Over the past two decades, millions of people around the world have lost faith in businesses and business leaders. Waves of layoffs, outsourcing, and wage freezes, coupled with high-profile scandals, the demise of once-great companies, and stunning increases in CEO compensation, have cost corporate America much of its credibility and legitimacy. Is it any wonder then that business leaders are often perceived as cold-hearted capitalists who care only about maximizing profits?
Amid the headlines about CEOs and companies that have gone astray, it’s all too easy to overlook those that have chosen to follow a different path. Over the past few years, Russ Eisenstat, Nathaniel Foote, Tobias Fredberg and Flemming Norrgren, and I studied 36 CEOs who defy the conventional wisdom and run their businesses with the goal of creating both economic and social value.
In addition to delivering quarterly earnings, these CEOs create workplaces where employees can thrive and feel fulfilled because they have a higher purpose beyond profit-making—helping all people live healthy lives at Becton Dickinson, for example, or caring for people at Southwest Airlines. They strive to build trust with their customers, suppliers, and communities, by taking the long-term view rather than making decisions based only on immediate price/cost relationships.
Consider Becton Dickinson, a company that has made a quarter-century commitment to health worker safety, and has been working for over a decade to significantly improve healthcare outcomes in the developing worlds. In each case, BD went well beyond just providing product to build strong trust-based partnerships with governments and NGOs aimed at addressing a fundamental social issue.
We call this higher-ambition leadership. Higher-ambition leaders believe that their companies have the duty to do both well and good. But what does it take to become a higher-ambition leader?
The 5 Disciplines of Higher-Ambition Leadership
Higher-ambition leaders distinguish themselves by what they do. While they hold distinct values and perspectives about both the nature of business and their individual companies, it is not their beliefs that separate them. It is their actions. By forging beliefs and values into organizational policies and practices, higher-ambition leaders are able to achieve both economic and social value.
Through our extensive study of CEOs around the world, my colleagues and I identified five consistent patterns of behavior among higher-ambition leaders:
1. Forging Strategic Identity. When most leaders craft a strategy, they look outside their organization, and they ask themselves: What is our market? Where are our opportunities? Who are our competitors? Higher-ambition leaders, on the other hand, look inside their organization first, and ask: Who are we as a firm? It is a critical, essential difference, because by looking inside the firm they can assess the unique character and strengths of the institution and the ambitions, passions, and capabilities of their workforce. They then select the best path by finding the intersection between their passions and capabilities and market opportunities.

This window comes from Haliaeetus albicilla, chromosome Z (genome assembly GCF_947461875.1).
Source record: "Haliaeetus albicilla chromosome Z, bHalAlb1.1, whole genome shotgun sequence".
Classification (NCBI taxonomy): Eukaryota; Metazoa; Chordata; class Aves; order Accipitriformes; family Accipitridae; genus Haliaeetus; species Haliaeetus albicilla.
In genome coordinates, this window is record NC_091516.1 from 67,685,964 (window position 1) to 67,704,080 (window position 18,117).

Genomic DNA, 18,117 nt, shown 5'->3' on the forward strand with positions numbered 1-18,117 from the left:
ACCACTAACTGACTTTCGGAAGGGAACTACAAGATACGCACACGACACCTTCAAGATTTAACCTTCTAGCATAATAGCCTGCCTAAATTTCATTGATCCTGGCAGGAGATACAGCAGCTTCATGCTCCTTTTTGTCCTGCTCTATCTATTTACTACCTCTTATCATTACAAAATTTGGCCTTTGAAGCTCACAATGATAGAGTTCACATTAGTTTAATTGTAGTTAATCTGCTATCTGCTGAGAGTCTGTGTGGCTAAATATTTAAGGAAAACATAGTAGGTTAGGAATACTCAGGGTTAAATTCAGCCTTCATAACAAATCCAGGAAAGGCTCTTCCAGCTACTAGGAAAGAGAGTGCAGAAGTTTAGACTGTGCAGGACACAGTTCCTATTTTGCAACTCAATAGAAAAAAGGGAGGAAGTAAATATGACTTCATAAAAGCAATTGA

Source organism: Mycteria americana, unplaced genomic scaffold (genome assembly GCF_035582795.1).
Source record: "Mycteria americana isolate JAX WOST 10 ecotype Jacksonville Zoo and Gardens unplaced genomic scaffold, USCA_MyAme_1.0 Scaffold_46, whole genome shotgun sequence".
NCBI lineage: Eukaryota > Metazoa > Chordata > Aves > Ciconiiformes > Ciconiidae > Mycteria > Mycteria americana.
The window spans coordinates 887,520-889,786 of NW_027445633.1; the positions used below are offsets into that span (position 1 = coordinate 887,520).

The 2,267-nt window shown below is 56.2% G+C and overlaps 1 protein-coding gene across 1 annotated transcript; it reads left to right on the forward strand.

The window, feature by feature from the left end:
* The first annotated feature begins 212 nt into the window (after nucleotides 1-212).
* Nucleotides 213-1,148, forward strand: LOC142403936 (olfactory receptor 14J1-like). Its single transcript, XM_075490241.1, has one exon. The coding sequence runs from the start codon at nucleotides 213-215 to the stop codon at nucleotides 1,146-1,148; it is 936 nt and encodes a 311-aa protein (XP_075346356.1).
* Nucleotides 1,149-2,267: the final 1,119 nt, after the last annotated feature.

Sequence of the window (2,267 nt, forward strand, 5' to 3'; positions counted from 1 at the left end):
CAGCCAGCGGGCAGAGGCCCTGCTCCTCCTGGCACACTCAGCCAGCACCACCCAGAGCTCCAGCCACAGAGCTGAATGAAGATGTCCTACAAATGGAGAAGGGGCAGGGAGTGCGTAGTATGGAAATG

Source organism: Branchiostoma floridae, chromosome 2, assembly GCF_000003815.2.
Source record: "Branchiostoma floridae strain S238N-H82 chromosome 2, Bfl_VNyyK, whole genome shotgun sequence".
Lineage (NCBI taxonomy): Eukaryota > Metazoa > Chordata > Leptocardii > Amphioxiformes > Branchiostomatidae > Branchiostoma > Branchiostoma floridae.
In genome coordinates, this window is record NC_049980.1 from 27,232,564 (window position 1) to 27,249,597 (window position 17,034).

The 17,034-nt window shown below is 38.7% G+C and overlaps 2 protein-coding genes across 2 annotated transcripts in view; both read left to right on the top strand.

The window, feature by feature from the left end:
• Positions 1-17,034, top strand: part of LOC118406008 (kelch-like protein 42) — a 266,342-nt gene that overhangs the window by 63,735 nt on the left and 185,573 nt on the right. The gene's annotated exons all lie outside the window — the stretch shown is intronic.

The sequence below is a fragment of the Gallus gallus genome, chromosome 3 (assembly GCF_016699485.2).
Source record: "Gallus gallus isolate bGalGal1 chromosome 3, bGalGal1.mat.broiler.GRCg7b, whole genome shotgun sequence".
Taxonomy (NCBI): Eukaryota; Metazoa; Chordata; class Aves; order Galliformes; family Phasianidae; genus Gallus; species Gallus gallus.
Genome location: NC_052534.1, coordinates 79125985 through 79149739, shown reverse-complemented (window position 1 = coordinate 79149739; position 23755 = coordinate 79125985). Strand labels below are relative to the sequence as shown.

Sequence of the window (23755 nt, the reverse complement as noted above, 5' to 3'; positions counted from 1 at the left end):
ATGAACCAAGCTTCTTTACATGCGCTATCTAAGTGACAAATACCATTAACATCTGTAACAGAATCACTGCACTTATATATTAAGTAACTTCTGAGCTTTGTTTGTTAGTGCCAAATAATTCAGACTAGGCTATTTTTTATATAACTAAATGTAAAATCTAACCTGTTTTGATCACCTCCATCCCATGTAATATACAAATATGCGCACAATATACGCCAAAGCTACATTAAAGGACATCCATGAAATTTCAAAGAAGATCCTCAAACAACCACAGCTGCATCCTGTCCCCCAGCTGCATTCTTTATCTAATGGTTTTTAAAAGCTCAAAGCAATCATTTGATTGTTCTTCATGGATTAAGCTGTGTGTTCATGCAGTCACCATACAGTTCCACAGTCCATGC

2. Building a Shared Community to Excel. Higher-ambition leaders set ambitious performance goals. What enables them to develop commitment to these goals is their ability to connect them to a higher purpose that goes well beyond profits. By communicating this larger purpose to the entire organizations they develop commitment to excel. And commitment to a larger purpose and the development of trusted relationships with stakeholders often causes employees to find new business opportunities that otherwise would not have been identified.
3. Creating Community from Diversity. Community—the glue of higher-ambition companies—is built by celebrating diversity. Standard Chartered creates bank-wide celebrations of diverse holidays such as Diwali, the Indian festival of lights, and Chinese New Year. Acquisitions are integrated by sending ambassadors from the acquired company to each of its worldwide bank subsidiaries to introduce the new company and its traditions. And the bank created a “Dance Idol” competition in which teams across the globe compete on the quality of a dance—tied to SBC’s strategy—that they devise and perform.
4. Leading with Sisu. In the Finnish language, the word sisu refers to courage, will, perseverance, and endurance. Yet it’s not a characteristic—as these words suggest—as much as it is a virtue. And, more important, it’s a central tenet of higher-ambition leaders, because it is what pushes them to endure difficulties as they pursue challenging, unconventional goals. As Peter Dunn, former CEO at Steak ’n Shake, told us, “When I am sure of who I am and what my beliefs are I can inspire anyone.” When CEOs and others lead with sisu, they engender confidence and daring throughout the organization. Sisu is contagious: as it trickles through the organization it “infects” suppliers, partners, and other stakeholders.
5. Committing to Collective Action. While higher-ambition leaders are proud and confident, they are not driven by ego. They see leadership as a collective process, at all levels of the organization. They engage and align people around strategy and values, and they welcome input and feedback from colleagues at all levels. Higher-ambition leaders have transparent management styles, and they do not try to fulfill some mythic vision of heroic leadership.
Consider CEO Val Gooding at BUPA, who shared her 360-degree feedback with thousands of employee groups she talked to in the company. Or CEO Ed Ludwig at Becton Dickinson, whose first act when taking charge was to enable “truth to speak to power.” He commissioned a task force of managers to interview people throughout the organization about barriers to the company’s success and when one of them was the failure of a project he led, he owned up to it publicly and fixed it.